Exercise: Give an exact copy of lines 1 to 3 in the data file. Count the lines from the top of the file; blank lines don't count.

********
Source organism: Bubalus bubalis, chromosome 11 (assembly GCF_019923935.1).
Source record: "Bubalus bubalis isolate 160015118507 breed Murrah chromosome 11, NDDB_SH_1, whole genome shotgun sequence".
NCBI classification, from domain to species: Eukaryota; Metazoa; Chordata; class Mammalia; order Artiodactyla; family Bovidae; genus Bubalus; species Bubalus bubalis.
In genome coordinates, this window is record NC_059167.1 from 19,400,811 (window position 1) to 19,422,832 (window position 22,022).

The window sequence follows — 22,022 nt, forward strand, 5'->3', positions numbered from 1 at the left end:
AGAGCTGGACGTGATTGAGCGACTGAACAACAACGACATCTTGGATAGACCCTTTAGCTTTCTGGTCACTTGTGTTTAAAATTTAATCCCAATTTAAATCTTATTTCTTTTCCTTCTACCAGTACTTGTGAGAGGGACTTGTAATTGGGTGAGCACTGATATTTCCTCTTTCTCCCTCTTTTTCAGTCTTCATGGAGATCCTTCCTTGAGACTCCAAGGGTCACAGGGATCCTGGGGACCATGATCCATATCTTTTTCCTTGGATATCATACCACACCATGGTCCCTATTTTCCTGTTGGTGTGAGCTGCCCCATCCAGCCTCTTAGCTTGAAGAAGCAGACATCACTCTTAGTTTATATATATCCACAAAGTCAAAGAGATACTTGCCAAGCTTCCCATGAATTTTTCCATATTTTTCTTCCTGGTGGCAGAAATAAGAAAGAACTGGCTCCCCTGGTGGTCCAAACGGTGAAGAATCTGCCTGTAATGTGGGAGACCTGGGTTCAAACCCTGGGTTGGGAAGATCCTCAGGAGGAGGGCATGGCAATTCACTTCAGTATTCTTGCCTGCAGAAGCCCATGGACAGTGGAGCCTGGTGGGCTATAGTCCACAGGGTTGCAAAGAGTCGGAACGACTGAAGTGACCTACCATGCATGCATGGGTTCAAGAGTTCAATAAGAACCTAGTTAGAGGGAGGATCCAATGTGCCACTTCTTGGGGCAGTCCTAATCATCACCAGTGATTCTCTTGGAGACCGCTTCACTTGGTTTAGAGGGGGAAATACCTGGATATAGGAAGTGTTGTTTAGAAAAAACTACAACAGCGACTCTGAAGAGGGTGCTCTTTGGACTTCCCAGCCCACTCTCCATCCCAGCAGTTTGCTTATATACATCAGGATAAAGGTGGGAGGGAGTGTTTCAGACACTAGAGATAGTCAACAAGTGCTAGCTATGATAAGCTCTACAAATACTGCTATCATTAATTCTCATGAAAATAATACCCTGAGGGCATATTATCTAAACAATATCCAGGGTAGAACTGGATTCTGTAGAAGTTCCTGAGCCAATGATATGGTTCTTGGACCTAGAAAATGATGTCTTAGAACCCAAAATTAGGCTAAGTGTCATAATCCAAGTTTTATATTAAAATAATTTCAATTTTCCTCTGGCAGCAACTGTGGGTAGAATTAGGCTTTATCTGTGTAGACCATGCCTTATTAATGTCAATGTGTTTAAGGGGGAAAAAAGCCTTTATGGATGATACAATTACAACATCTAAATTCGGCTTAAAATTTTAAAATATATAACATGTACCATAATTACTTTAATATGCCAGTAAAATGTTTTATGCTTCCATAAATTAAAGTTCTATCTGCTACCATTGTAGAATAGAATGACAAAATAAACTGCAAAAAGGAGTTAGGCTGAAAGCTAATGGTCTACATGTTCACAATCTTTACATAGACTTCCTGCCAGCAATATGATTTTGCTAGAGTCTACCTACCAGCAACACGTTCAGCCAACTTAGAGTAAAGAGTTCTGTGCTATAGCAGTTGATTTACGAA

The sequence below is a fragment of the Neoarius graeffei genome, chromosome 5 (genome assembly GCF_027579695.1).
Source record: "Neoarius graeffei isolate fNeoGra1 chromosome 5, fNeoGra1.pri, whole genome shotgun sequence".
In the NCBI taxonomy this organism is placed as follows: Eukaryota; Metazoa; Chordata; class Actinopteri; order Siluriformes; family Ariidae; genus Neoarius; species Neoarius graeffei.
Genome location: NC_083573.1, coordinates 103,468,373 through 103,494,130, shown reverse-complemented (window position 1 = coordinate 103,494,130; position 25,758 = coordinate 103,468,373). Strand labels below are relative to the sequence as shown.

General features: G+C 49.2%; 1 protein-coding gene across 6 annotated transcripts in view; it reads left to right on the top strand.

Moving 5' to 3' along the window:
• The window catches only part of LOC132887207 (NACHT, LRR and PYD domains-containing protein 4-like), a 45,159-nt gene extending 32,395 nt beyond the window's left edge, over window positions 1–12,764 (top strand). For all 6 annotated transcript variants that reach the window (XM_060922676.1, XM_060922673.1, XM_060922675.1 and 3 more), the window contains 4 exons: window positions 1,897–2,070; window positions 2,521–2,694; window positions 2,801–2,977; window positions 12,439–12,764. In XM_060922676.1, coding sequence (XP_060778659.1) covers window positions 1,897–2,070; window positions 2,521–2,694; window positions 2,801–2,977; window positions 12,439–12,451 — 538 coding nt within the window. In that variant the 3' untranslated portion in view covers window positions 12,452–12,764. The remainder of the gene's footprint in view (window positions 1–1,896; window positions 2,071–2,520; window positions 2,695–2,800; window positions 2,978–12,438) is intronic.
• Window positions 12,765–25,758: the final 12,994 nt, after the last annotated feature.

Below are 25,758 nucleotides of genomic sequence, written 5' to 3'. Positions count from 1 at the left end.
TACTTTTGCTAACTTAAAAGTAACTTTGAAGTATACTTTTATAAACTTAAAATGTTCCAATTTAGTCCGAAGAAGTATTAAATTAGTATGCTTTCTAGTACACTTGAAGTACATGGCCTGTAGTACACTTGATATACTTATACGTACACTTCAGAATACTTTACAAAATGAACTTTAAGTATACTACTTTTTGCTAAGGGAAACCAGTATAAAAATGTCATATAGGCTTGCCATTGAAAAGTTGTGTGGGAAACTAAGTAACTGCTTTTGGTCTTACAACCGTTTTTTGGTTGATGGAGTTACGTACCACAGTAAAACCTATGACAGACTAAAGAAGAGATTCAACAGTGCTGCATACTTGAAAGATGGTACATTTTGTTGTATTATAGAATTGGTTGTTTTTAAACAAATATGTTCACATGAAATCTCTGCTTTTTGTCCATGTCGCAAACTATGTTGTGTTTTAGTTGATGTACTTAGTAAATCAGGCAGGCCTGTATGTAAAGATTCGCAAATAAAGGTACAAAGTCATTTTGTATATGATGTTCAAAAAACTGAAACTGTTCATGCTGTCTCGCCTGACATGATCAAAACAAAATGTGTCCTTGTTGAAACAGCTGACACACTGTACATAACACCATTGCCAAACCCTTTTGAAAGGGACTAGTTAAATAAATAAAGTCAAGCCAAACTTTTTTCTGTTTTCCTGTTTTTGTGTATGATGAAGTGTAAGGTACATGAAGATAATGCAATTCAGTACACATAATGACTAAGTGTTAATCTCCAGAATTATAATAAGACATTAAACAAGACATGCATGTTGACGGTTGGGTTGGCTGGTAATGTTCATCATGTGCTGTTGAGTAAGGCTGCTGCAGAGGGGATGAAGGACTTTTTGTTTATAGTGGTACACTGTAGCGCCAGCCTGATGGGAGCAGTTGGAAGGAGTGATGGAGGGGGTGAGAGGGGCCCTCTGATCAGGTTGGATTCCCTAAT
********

Source organism: Bubalus bubalis, chromosome 11 (assembly GCF_019923935.1).
Source record: "Bubalus bubalis isolate 160015118507 breed Murrah chromosome 11, NDDB_SH_1, whole genome shotgun sequence".
NCBI classification, from domain to species: Eukaryota; Metazoa; Chordata; class Mammalia; order Artiodactyla; family Bovidae; genus Bubalus; species Bubalus bubalis.